Disunity within the oil-polluted communities, hegemony tendency of community’ leaders who lord themselves over their subjects at will, and the use of wrong chemicals by contractors, hired to clean up the oil polluted areas have been identified as factors delaying the remediation/cleanup process introduced by Shell and other International Oil Companies (IOCs) to restore the natural habitats in Ogoniland and other communities in the Niger-Delta region.
Other factors affecting the cleaning of the oil ravaged communities, according to Human Rights/ Environmental Institutions, that spoke to The Nation, are delay in the implementation of the United Nations Environmental Programmes (UNEP)’s report by the Federal Government, and the attitude of the polluted communities.
The organisations said both internal and external factors affect the cleaning of the oil polluted communities. The Business Development Manager, Cerase Environmental Services, Gloria Igboji, said greed, excessive powers, which some chiefs in the region have arrogated to themselves, and the use of low quality chemicals to treat the farmlands and the waters, combined together, delay the cleaning of the areas.
She said her firm carried out a study, which reveals that negligence on the part of contractors, hired by the multinational oil companies, to clean up the Ogoniland, is a problem in the region. She noted that the firm conducted an Environmental Impact Assessment (EIA) programme during which it collected samples of the land that was believed to have been restored.
She said: “The result of the study reveals the opposite because, the farmlands and waters in the real sense of it, were not cleaned. It was discovered with chemicals used in treating the land which were of lower quality. Besides, issues such as greed, pervasive settlement culture caused by bribing of chiefs that protest delay in cleaning up the areas by oil firms, and excessive use of powers by some people in the region, have stalled efforts made to restore natural habitats such as land and water in the region.’’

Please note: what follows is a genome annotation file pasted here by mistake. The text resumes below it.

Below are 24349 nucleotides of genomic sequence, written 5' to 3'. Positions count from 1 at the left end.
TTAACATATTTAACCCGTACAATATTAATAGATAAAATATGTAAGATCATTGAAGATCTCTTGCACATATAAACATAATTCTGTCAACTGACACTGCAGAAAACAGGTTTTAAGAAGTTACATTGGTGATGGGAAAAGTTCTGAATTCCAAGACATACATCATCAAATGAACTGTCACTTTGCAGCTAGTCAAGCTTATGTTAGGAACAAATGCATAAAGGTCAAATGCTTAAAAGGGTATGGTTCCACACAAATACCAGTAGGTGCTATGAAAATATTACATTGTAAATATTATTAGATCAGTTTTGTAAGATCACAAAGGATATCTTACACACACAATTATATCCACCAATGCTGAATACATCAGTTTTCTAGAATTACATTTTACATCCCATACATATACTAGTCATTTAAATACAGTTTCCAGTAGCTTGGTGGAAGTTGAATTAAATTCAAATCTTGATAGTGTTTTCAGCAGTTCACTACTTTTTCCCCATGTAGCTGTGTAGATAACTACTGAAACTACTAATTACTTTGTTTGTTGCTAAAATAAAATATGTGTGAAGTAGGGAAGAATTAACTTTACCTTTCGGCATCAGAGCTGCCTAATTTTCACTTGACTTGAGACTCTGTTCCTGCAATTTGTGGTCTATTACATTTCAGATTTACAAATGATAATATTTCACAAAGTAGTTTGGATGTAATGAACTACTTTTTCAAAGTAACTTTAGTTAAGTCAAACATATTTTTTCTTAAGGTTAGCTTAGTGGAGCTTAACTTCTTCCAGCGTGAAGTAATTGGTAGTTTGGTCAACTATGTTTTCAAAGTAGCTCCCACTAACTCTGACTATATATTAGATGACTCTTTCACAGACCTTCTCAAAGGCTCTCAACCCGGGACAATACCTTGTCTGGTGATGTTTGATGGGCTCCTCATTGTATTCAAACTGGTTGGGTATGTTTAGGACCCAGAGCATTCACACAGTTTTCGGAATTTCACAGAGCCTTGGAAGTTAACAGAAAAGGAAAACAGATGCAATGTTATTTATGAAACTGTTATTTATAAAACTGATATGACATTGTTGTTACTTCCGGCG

Igboji said it is high time Shell, the communities and the Federal Government worked together to clean-up Ogoniland, and return the people to their traditional occupation of farming and fishing.
She said failure to clean up the Ogoniland in time, means inhabitants of the area would not be able to do farming and fishing, which are their major occupations.
Also, the Director in charge of Environment, Centre for Environment, Human Rights and Development(CHERD), Obodoekwe Styvn, said the people of Ogoniland are praying that the government should do correct clean up/ remediation so they can go back to their traditional occupation of fishing and farming.
He said another factor that is delaying cleaning of the oil-polluted communities was the failure of the Federal Government to speed up the process of implementing the UNEP’s report, which stated that it would take about 30 years to clean the affected areas.
President Muhammed Buhari had in 2015, set up governance structure that would help in implementing the UNEP’s report on the cleaning of oil polluted communities.
Shell said the Federal Government’s aspirations to clean up Ogoniland would restore normalcy in the area. Shell’s Spokesman, Precious Okolobo said the firm is not only committed to deliver the UNEP recommendations directed to it as operator of the SPDC Joint Venture, but would continue to work with the Federal Government and its joint venture partners in order to take the implementation of the UNEP report forward, and contribute to the growth of the communities where it operates.
Credit – The Nation